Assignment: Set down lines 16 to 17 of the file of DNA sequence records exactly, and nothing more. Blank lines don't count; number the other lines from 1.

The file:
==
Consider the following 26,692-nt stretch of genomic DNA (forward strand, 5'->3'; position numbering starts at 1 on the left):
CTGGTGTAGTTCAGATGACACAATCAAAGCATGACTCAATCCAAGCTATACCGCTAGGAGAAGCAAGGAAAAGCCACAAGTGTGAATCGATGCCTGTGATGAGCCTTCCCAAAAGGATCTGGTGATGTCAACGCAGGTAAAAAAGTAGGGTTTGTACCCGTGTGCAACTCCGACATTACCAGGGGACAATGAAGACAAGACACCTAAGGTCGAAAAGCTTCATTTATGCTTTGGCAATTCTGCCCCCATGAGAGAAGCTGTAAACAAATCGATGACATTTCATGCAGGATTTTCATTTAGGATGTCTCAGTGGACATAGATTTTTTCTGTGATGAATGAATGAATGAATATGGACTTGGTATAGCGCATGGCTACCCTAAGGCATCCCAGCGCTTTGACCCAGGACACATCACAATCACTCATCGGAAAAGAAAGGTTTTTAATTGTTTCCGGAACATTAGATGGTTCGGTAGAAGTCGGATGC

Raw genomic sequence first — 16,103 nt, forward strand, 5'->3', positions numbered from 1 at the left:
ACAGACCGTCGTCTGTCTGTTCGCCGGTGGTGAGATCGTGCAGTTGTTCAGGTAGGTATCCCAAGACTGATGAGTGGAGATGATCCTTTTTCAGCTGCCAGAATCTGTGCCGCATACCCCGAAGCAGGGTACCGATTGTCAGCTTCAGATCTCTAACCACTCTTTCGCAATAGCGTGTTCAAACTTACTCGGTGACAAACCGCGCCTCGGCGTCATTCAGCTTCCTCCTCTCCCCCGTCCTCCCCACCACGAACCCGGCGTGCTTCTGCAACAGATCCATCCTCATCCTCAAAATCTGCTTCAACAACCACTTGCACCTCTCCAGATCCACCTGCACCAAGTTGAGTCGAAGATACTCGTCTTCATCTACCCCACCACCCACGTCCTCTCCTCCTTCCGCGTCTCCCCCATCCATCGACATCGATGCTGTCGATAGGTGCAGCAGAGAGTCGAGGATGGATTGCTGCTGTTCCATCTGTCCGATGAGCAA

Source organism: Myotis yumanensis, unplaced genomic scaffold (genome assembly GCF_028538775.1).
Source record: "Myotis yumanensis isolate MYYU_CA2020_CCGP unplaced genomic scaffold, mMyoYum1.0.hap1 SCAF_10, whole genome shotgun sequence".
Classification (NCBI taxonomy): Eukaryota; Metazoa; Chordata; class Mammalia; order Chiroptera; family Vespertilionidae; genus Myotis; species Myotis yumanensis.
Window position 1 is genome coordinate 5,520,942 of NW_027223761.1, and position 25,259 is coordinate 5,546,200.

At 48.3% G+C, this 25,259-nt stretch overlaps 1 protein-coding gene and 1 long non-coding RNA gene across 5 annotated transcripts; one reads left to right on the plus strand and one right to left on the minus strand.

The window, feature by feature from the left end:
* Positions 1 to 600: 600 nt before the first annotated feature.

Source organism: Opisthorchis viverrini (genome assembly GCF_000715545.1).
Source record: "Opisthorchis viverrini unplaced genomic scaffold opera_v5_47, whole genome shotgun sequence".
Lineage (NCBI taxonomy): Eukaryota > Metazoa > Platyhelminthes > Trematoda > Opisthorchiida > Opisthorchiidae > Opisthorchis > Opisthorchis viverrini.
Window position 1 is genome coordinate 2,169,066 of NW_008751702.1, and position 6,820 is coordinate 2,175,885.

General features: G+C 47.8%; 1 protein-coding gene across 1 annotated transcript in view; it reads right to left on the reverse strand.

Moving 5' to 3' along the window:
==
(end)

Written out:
General features: G+C 47.8%; 1 protein-coding gene across 1 annotated transcript in view; it reads right to left on the reverse strand.

Moving 5' to 3' along the window: